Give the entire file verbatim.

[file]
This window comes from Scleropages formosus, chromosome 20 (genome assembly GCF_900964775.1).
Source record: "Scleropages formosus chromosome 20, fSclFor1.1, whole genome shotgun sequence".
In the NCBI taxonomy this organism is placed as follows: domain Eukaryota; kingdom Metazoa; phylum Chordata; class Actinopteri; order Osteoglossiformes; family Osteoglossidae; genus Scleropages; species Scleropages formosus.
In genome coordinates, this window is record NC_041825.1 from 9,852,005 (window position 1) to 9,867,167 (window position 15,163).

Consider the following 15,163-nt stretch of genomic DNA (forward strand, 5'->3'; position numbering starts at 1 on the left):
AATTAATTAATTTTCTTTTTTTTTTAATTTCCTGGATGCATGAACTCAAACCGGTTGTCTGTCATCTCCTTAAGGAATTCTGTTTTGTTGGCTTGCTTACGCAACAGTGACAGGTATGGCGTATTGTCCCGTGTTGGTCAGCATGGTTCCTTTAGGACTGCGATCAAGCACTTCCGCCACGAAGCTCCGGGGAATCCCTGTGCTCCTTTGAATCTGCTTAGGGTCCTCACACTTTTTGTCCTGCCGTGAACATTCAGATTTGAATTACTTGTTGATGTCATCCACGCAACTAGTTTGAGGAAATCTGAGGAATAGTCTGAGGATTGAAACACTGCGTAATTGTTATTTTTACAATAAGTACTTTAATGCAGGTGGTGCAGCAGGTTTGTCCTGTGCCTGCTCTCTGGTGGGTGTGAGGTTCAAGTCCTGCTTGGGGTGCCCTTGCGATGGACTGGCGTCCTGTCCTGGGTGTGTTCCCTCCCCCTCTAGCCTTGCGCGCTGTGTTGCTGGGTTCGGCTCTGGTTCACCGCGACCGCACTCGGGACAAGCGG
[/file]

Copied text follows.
This window comes from Scleropages formosus, chromosome 20 (genome assembly GCF_900964775.1).
Source record: "Scleropages formosus chromosome 20, fSclFor1.1, whole genome shotgun sequence".
In the NCBI taxonomy this organism is placed as follows: domain Eukaryota; kingdom Metazoa; phylum Chordata; class Actinopteri; order Osteoglossiformes; family Osteoglossidae; genus Scleropages; species Scleropages formosus.
In genome coordinates, this window is record NC_041825.1 from 9,852,005 (window position 1) to 9,867,167 (window position 15,163).

Consider the following 15,163-nt stretch of genomic DNA (forward strand, 5'->3'; position numbering starts at 1 on the left):
AATTAATTAATTTTCTTTTTTTTTTAATTTCCTGGATGCATGAACTCAAACCGGTTGTCTGTCATCTCCTTAAGGAATTCTGTTTTGTTGGCTTGCTTACGCAACAGTGACAGGTATGGCGTATTGTCCCGTGTTGGTCAGCATGGTTCCTTTAGGACTGCGATCAAGCACTTCCGCCACGAAGCTCCGGGGAATCCCTGTGCTCCTTTGAATCTGCTTAGGGTCCTCACACTTTTTGTCCTGCCGTGAACATTCAGATTTGAATTACTTGTTGATGTCATCCACGCAACTAGTTTGAGGAAATCTGAGGAATAGTCTGAGGATTGAAACACTGCGTAATTGTTATTTTTACAATAAGTACTTTAATGCAGGTGGTGCAGCAGGTTTGTCCTGTGCCTGCTCTCTGGTGGGTGTGAGGTTCAAGTCCTGCTTGGGGTGCCCTTGCGATGGACTGGCGTCCTGTCCTGGGTGTGTTCCCTCCCCCTCTAGCCTTGCGCGCTGTGTTGCTGGGTTCGGCTCTGGTTCACCGCGACCGCACTCGGGACAAGCGG